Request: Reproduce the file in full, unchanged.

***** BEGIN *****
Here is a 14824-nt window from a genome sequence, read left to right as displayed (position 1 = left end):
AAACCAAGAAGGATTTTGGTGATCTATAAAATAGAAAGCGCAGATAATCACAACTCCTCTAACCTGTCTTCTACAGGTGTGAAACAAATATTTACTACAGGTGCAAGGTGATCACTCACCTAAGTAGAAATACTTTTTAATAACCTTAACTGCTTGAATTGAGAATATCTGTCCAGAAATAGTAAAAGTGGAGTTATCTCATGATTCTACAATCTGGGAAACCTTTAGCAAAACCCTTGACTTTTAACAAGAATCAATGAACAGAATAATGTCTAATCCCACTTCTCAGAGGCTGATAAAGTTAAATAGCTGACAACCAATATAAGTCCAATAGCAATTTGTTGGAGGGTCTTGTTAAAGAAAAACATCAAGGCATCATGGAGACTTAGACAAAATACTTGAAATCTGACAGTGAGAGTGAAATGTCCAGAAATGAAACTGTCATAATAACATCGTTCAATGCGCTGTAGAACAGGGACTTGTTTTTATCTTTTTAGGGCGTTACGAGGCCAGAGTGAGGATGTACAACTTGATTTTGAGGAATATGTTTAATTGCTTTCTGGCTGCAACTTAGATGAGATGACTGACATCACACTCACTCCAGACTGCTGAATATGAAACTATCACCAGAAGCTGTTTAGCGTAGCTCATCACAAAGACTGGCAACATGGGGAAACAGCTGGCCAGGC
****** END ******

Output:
Here is a 14824-nt window from a genome sequence, read left to right as displayed (position 1 = left end):
AAACCAAGAAGGATTTTGGTGATCTATAAAATAGAAAGCGCAGATAATCACAACTCCTCTAACCTGTCTTCTACAGGTGTGAAACAAATATTTACTACAGGTGCAAGGTGATCACTCACCTAAGTAGAAATACTTTTTAATAACCTTAACTGCTTGAATTGAGAATATCTGTCCAGAAATAGTAAAAGTGGAGTTATCTCATGATTCTACAATCTGGGAAACCTTTAGCAAAACCCTTGACTTTTAACAAGAATCAATGAACAGAATAATGTCTAATCCCACTTCTCAGAGGCTGATAAAGTTAAATAGCTGACAACCAATATAAGTCCAATAGCAATTTGTTGGAGGGTCTTGTTAAAGAAAAACATCAAGGCATCATGGAGACTTAGACAAAATACTTGAAATCTGACAGTGAGAGTGAAATGTCCAGAAATGAAACTGTCATAATAACATCGTTCAATGCGCTGTAGAACAGGGACTTGTTTTTATCTTTTTAGGGCGTTACGAGGCCAGAGTGAGGATGTACAACTTGATTTTGAGGAATATGTTTAATTGCTTTCTGGCTGCAACTTAGATGAGATGACTGACATCACACTCACTCCAGACTGCTGAATATGAAACTATCACCAGAAGCTGTTTAGCGTAGCTCATCACAAAGACTGGCAACATGGGGAAACAGCTGGCCAGGC